In roughly the last year, the world has celebrated the past works of award-winning songwriter and performer Lin-Manuel Miranda with the filmed releases of Hamilton and In the Heights, but for the first time in a while, the world gets to take a look at something new from him with the release of the animated musical Vivo, about a singing kinkajou (described in the press notes as a rainforest “honey bear,” voiced by Miranda), who spends his days in Cuba performing as a musical act with his elderly owner Andrés (Buena Vista Social Club’s Juan de Marcos). One thing should be made clear: Vivo is not a talking/singing animal; we, the audience, hear him talk and sing, but the rest of the world hears him squeak, which weirdly doesn’t seem to hinder his ability to communicate at all.
When Andrés receives a letter from his former singing partner, the now-famous Marta Sandoval (Gloria Estefan), asking him to join her on stage for her final live performance, he digs out an old song her wrote for her decades earlier that confesses his true feelings for her and decides to bring it to Miami to present to her. But the next morning, tragedy strikes, and it’s up to Vivo to get to Miami and deliver the message for his beloved owner. Vivo is a little naive about the ways of the world, but he does manage to sneak back to Miami in the luggage of Andrés’ only family, including Rosa (Zoe Saldaña) and her daughter Gabi (newcomer Ynairaly Simo), a tween who’s not the greatest singer but has a passion for music that matches Vivo’s. And when Gabi figures out Vivo’s plan, they sneak off and head to Miami together.
Vivo is meant to be about the power of music as a means of expression, a source of healing, and a way to bridge communication gaps. Miranda’s songs are, for the most part, really catchy and full of life, even if they are occasionally over produced and sometimes a bit too polished for this ragged little movie. But with Miranda as the sole songwriter, the film takes on more of a Hollywood musical quality than your average animated offerings with a handful of pop tunes thrown in. Miranda accentuates the Cuban beats and rhythms quite nicely, and a couple of his songs feature his signature rapping/singing combination that tends to elevate the proceedings when necessary. The opening number, in particular, is the perfect rousing opening number the film needs.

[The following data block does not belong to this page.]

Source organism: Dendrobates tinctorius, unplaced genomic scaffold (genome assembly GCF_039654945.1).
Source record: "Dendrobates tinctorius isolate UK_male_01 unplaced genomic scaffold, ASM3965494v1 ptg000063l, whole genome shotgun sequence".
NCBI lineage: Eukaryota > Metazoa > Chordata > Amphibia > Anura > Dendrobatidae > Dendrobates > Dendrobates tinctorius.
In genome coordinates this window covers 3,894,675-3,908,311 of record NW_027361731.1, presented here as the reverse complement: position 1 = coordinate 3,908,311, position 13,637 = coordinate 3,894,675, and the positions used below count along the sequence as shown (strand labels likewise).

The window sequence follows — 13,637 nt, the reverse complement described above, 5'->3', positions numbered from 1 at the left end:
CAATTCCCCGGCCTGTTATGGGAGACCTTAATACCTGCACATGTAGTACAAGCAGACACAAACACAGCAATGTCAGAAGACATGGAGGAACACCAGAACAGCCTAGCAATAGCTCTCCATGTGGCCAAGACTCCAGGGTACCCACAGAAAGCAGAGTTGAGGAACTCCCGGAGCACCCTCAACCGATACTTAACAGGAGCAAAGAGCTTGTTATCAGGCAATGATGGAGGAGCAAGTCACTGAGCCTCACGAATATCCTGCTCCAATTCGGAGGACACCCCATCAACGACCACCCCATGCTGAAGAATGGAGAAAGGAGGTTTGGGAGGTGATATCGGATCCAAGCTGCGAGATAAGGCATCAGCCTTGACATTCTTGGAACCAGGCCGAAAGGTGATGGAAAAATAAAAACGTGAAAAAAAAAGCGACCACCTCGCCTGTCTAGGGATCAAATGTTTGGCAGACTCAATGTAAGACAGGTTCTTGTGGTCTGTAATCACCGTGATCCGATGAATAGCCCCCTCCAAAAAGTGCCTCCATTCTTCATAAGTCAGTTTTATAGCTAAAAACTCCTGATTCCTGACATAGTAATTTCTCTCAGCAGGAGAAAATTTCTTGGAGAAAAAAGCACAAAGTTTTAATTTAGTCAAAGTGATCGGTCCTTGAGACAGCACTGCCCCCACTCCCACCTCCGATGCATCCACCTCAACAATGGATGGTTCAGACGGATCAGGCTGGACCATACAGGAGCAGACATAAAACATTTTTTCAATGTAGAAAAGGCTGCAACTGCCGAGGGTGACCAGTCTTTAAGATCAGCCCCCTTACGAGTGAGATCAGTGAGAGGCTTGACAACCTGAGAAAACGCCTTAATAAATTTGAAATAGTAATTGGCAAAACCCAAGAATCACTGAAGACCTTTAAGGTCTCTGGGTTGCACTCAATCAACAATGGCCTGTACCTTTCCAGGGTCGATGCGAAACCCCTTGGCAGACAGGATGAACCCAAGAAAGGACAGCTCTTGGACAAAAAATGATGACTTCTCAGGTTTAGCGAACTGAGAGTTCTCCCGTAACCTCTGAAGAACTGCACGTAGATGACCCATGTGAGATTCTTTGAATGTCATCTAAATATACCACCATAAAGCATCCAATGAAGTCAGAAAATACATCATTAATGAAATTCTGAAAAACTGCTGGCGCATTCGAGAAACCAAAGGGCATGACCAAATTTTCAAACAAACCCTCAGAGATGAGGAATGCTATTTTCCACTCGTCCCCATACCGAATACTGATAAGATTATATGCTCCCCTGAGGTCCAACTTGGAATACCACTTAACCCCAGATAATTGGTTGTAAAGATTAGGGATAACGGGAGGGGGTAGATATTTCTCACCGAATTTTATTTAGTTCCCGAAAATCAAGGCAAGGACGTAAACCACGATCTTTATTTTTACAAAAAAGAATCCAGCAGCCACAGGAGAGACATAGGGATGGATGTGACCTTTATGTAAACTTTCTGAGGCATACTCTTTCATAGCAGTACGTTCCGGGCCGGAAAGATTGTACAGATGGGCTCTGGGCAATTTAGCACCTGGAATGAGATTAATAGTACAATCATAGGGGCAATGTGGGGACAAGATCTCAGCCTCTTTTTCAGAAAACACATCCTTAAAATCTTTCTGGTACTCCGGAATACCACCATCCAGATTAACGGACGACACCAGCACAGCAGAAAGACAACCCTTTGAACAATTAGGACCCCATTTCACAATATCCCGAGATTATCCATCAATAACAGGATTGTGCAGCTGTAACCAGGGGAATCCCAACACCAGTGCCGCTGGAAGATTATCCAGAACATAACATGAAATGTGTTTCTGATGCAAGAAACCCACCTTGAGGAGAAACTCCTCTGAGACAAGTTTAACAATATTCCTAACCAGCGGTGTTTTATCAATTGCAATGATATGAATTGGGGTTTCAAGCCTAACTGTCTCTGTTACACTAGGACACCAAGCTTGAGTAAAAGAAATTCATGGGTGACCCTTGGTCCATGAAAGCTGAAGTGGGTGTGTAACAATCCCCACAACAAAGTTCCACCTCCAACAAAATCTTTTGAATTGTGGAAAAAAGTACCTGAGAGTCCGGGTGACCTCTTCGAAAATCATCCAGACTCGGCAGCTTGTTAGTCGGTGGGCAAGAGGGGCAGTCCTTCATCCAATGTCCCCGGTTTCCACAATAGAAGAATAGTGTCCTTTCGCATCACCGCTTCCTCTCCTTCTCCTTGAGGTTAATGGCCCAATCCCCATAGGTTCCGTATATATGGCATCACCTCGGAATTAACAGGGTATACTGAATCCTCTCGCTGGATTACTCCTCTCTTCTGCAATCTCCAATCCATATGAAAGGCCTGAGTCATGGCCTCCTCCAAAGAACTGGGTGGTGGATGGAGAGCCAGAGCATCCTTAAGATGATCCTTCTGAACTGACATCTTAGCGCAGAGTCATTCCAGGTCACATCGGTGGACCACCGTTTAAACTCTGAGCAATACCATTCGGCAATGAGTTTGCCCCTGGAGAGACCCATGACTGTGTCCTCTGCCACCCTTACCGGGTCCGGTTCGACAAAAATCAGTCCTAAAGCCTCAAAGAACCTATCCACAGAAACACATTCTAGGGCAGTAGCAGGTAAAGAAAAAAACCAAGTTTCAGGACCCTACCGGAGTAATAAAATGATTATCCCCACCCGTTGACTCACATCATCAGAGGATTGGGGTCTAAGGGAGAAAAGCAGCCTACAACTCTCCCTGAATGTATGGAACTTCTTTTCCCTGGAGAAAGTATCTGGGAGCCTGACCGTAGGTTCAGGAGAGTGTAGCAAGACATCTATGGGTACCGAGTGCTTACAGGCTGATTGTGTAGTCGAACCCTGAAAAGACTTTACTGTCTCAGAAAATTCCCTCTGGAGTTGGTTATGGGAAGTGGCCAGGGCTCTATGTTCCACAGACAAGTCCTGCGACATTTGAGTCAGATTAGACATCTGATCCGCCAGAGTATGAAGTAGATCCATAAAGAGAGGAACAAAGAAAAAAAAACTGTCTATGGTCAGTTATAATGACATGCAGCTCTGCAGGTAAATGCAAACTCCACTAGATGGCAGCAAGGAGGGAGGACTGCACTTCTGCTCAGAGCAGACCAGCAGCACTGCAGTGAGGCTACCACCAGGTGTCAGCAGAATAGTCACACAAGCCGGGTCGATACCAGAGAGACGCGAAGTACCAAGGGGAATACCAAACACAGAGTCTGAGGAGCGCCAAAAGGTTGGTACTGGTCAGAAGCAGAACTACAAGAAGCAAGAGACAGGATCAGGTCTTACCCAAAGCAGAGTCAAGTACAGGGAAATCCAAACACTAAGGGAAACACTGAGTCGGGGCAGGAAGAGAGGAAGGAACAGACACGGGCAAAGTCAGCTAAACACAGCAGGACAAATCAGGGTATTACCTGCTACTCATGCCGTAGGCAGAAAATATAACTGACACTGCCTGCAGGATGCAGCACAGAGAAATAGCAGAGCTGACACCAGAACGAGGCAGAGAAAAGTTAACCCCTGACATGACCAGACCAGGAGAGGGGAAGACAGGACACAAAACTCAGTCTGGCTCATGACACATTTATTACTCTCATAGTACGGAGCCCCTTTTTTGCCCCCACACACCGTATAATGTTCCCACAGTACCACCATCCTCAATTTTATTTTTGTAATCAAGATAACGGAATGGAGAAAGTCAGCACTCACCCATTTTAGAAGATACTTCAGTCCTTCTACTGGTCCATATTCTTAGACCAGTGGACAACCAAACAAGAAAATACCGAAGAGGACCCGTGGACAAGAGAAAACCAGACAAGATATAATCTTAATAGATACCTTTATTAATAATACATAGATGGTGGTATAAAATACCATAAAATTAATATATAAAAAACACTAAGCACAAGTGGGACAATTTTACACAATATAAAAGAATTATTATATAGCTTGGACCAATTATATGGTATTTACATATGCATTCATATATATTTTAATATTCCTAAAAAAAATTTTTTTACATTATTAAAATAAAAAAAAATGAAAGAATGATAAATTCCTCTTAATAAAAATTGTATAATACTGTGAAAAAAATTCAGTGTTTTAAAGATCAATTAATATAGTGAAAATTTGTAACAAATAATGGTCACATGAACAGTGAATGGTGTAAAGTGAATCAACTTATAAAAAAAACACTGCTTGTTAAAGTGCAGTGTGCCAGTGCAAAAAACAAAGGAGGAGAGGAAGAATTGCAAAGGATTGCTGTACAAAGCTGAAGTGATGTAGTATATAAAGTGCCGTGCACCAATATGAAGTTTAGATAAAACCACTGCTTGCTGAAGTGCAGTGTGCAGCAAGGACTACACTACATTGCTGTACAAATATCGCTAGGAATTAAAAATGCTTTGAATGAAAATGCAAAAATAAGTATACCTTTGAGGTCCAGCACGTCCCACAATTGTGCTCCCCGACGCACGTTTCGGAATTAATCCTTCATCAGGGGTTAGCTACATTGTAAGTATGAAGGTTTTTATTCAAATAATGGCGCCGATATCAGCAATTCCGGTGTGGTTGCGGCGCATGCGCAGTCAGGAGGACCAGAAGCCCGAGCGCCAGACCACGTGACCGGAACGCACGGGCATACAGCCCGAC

Vivo also features spirited voice work from Michael Rooker as Lutador, a massive Everglades python who demands silence in his corner of the swamp and will eat anything that makes too much noise. Befriending Vivo to escape Lutador are a pair of lovey-dovey spoonbills (Brian Tyree Henry and Nicole Byer), and pursuing the runaway Gabi are three overzealous young scouts (Katie Lowes, Olivia Trujillo, and Lidya Jewett), from a troop Gabi was supposed to join until she bailed. The film’s behind-the-scenes lineage is impressive.
It’s directed by Kirk DeMicco (The Croods), co-directed by Brandon Jeffords (Cloudy with a Chance of Meatballs 2), and written by Quiara Alegria Hudes (In the Heights), so the building blocks for something exhilarating are certainly in place, even if the movie doesn’t always come together when it’s delivering its messages of unlikely friendships and finding the strength and courage to try new things. The colors and visual language of Vivo are perhaps its strongest qualities, especially the surrealistic, neon-soaked landscapes of Miami at night and the exaggerated qualities of the trip through the Everglades. We’ll have other chances before the end of the year to experience Miranda in different roles, including his directing of and more original songs in the Disney animated film Encanto, and his directing of an adaptation of the musical tick, tick…Boom!, (with a book by the late Jonathan Larson, creator of Rent). But Vivo is a worthy placeholder that should hold the attention of younger audiences, while setting feet dancing for older viewers.
The film is now streaming on Netflix.
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